On appeal, the D.C. Circuit unanimously reversed the SEC’s finding that Lorenzo was liable under a “fraudulent misstatements” theory, finding that, because he had no authority over the misstatements — which were instead sent at his boss’s request — Lorenzo was not the “maker” of those statements under the Supreme Court’s prior precedent in Janus Capital Group, Inc. v. First Derivative Traders.  But, by a 2-1 vote, the D.C. Circuit upheld the SEC’s sanctions against Lorenzo on the ground that Lorenzo was liable under a “scheme liability” theory. 
The D.C. Circuit’s decision exacerbated an existing split among the circuit courts of appeal over how to interpret the Supreme Court’s decision in Janus. Since 2005, each of the Second, Eighth, and Ninth Circuits has held that fraudulent misstatements, standing alone, cannot form the basis for “scheme liability” under the federal securities laws in light of Janus.  But, the Eleventh and D.C. Circuits have both held otherwise, concluding that Janus did not expressly address scheme liability and, therefore, that mere misstatements may be sufficient, without more, to establish such liability.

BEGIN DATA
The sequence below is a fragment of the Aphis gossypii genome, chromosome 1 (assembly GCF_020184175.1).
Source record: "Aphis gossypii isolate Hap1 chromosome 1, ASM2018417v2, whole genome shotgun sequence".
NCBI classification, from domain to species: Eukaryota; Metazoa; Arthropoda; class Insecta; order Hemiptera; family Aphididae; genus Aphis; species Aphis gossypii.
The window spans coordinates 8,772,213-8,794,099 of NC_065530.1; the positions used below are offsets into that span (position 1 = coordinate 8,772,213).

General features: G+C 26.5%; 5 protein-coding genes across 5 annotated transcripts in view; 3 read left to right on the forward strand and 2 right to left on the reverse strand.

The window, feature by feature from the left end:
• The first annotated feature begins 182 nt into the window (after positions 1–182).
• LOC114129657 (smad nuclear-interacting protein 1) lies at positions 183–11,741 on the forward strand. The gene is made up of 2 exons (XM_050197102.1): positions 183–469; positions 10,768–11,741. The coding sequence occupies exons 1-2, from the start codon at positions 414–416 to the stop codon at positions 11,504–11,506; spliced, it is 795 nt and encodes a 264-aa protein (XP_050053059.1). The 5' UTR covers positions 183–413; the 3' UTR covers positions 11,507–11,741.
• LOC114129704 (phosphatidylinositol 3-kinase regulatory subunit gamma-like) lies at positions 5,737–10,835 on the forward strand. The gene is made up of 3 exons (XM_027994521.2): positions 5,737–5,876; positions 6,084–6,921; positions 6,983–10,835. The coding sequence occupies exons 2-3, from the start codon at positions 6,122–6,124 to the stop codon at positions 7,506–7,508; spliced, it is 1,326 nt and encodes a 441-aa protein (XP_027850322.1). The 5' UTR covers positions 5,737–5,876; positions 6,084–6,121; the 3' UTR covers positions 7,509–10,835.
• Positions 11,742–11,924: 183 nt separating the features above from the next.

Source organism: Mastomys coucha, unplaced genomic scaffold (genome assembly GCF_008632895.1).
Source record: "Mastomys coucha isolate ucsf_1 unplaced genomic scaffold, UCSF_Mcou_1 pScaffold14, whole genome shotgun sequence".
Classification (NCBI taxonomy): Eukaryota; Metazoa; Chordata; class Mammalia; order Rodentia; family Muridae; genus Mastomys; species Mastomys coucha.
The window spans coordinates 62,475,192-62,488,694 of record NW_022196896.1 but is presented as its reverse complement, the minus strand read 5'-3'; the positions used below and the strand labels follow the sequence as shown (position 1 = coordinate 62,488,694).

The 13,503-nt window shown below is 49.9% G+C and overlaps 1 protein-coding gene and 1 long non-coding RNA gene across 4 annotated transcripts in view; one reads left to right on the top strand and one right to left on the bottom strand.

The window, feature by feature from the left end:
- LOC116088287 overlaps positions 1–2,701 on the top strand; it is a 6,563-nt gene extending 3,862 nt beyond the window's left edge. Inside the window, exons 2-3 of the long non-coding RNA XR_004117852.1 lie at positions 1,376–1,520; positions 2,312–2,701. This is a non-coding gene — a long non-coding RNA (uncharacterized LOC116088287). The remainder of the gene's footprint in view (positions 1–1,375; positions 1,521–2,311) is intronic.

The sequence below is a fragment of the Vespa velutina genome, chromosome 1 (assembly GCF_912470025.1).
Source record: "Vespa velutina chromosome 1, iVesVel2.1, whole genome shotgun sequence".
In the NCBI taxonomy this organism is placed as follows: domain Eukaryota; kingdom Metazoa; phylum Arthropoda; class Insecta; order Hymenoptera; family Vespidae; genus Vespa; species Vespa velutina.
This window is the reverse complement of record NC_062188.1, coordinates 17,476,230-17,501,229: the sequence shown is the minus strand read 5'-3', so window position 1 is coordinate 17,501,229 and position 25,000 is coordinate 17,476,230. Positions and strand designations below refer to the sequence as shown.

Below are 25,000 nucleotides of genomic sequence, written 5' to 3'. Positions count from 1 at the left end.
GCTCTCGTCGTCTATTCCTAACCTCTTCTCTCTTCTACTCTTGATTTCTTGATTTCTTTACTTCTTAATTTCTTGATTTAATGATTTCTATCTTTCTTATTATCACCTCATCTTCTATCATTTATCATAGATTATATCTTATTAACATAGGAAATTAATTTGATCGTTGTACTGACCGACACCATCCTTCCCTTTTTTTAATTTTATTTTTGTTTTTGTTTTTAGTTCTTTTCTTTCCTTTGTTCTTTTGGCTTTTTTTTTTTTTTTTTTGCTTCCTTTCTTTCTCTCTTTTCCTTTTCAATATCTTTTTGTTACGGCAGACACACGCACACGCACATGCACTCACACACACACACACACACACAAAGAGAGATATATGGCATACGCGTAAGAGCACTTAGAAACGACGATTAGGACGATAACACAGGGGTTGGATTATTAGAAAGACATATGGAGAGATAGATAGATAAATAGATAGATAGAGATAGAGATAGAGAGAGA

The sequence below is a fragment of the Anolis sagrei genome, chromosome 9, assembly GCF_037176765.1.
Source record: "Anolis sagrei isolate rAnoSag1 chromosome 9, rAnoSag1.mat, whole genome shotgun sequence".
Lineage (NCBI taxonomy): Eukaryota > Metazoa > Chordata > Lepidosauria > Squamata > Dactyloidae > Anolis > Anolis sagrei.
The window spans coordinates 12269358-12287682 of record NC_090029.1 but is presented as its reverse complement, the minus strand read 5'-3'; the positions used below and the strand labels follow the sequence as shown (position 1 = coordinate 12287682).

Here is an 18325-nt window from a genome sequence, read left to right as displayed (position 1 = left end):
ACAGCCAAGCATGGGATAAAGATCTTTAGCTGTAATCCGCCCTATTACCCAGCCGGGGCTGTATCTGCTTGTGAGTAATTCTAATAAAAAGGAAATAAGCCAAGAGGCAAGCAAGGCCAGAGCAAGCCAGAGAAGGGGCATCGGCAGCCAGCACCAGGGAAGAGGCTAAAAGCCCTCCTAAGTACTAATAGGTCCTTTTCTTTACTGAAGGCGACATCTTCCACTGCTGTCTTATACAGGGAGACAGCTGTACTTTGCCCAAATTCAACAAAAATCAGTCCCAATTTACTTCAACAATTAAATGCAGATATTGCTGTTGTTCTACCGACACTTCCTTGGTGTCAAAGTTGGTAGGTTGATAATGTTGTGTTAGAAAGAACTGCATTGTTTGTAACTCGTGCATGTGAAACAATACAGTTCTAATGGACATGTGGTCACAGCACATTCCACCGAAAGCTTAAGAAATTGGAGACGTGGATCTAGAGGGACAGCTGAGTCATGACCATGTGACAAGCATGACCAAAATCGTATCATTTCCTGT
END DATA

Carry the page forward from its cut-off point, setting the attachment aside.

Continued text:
The Supreme Court will presumably try to resolve this circuit split by deciding, among other things, how far its Janus precedent extends and whether the Court should revisit — or reaffirm — its longstanding precedent, eliminating secondary, aiding-and-abetting liability in private securities fraud litigation, which the Lorenzo petitioners have emphasized will be weakened if the D.C. Circuit’s decision is affirmed.  At oral arguments on December 3, 2018, a number of Supreme Court Justices — including Justices Alito, Kagan, and Sotomayor — expressed sympathy for the SEC’s position, noting that Lorenzo’s email seemed to fall squarely within the definition of “scheme liability.”  Other justices expressed skepticism, however, with Chief Justice Roberts in particular expressing concern that a decision for the SEC in this case could essentially nullify the Court’s decision in Janus.
The Supreme Court’s decision is anticipated sometime before July 2019. In its ruling, the Supreme Court may determine, perhaps once and for all, whether the line between securities fraud claims based on fraudulent statements and those based on fraudulent schemes is a bright one or a blurry one.